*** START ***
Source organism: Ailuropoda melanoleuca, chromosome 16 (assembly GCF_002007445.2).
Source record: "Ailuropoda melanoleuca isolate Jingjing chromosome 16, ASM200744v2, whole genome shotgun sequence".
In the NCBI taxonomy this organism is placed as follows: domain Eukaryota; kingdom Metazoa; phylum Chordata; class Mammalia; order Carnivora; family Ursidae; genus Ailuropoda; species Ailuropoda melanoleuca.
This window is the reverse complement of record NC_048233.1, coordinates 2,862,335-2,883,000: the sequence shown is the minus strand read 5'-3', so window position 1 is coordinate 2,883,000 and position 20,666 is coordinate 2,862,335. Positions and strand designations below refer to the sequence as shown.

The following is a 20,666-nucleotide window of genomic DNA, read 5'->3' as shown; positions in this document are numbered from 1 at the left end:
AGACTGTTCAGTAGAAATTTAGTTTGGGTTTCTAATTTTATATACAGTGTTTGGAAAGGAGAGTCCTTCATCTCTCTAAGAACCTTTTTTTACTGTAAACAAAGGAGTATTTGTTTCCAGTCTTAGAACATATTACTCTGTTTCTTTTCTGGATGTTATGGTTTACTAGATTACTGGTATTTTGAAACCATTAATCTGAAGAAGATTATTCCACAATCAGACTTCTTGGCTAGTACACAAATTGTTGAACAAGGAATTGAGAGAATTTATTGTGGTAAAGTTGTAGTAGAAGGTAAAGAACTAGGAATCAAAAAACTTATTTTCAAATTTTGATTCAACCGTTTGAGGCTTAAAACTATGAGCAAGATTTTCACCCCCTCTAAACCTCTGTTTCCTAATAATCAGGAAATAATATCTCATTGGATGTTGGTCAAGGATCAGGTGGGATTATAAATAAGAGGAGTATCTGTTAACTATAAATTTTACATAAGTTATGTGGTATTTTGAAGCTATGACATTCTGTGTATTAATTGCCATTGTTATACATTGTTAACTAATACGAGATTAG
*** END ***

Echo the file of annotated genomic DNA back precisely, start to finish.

Source organism: Ailuropoda melanoleuca, chromosome 16 (assembly GCF_002007445.2).
Source record: "Ailuropoda melanoleuca isolate Jingjing chromosome 16, ASM200744v2, whole genome shotgun sequence".
In the NCBI taxonomy this organism is placed as follows: domain Eukaryota; kingdom Metazoa; phylum Chordata; class Mammalia; order Carnivora; family Ursidae; genus Ailuropoda; species Ailuropoda melanoleuca.
This window is the reverse complement of record NC_048233.1, coordinates 2,862,335-2,883,000: the sequence shown is the minus strand read 5'-3', so window position 1 is coordinate 2,883,000 and position 20,666 is coordinate 2,862,335. Positions and strand designations below refer to the sequence as shown.

The following is a 20,666-nucleotide window of genomic DNA, read 5'->3' as shown; positions in this document are numbered from 1 at the left end:
AGACTGTTCAGTAGAAATTTAGTTTGGGTTTCTAATTTTATATACAGTGTTTGGAAAGGAGAGTCCTTCATCTCTCTAAGAACCTTTTTTTACTGTAAACAAAGGAGTATTTGTTTCCAGTCTTAGAACATATTACTCTGTTTCTTTTCTGGATGTTATGGTTTACTAGATTACTGGTATTTTGAAACCATTAATCTGAAGAAGATTATTCCACAATCAGACTTCTTGGCTAGTACACAAATTGTTGAACAAGGAATTGAGAGAATTTATTGTGGTAAAGTTGTAGTAGAAGGTAAAGAACTAGGAATCAAAAAACTTATTTTCAAATTTTGATTCAACCGTTTGAGGCTTAAAACTATGAGCAAGATTTTCACCCCCTCTAAACCTCTGTTTCCTAATAATCAGGAAATAATATCTCATTGGATGTTGGTCAAGGATCAGGTGGGATTATAAATAAGAGGAGTATCTGTTAACTATAAATTTTACATAAGTTATGTGGTATTTTGAAGCTATGACATTCTGTGTATTAATTGCCATTGTTATACATTGTTAACTAATACGAGATTAG